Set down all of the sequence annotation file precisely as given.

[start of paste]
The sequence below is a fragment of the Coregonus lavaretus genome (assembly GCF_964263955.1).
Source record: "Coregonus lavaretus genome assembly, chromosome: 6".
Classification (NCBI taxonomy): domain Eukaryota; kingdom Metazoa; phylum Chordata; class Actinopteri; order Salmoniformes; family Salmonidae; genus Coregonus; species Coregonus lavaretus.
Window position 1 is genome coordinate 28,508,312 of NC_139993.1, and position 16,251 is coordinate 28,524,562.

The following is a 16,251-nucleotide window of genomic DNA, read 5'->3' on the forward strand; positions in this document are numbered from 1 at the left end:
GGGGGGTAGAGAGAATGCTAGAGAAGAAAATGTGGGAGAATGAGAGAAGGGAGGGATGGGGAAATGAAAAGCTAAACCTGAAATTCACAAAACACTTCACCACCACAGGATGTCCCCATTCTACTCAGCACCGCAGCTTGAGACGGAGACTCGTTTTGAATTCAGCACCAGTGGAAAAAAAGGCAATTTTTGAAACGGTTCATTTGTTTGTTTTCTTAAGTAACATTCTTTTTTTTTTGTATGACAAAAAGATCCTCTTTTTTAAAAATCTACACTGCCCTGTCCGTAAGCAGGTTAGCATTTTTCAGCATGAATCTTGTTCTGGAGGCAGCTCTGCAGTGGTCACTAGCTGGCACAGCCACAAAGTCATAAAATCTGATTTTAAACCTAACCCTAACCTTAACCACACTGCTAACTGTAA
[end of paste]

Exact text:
The sequence below is a fragment of the Coregonus lavaretus genome (assembly GCF_964263955.1).
Source record: "Coregonus lavaretus genome assembly, chromosome: 6".
Classification (NCBI taxonomy): domain Eukaryota; kingdom Metazoa; phylum Chordata; class Actinopteri; order Salmoniformes; family Salmonidae; genus Coregonus; species Coregonus lavaretus.
Window position 1 is genome coordinate 28,508,312 of NC_139993.1, and position 16,251 is coordinate 28,524,562.

The following is a 16,251-nucleotide window of genomic DNA, read 5'->3' on the forward strand; positions in this document are numbered from 1 at the left end:
GGGGGGTAGAGAGAATGCTAGAGAAGAAAATGTGGGAGAATGAGAGAAGGGAGGGATGGGGAAATGAAAAGCTAAACCTGAAATTCACAAAACACTTCACCACCACAGGATGTCCCCATTCTACTCAGCACCGCAGCTTGAGACGGAGACTCGTTTTGAATTCAGCACCAGTGGAAAAAAAGGCAATTTTTGAAACGGTTCATTTGTTTGTTTTCTTAAGTAACATTCTTTTTTTTTTGTATGACAAAAAGATCCTCTTTTTTAAAAATCTACACTGCCCTGTCCGTAAGCAGGTTAGCATTTTTCAGCATGAATCTTGTTCTGGAGGCAGCTCTGCAGTGGTCACTAGCTGGCACAGCCACAAAGTCATAAAATCTGATTTTAAACCTAACCCTAACCTTAACCACACTGCTAACTGTAA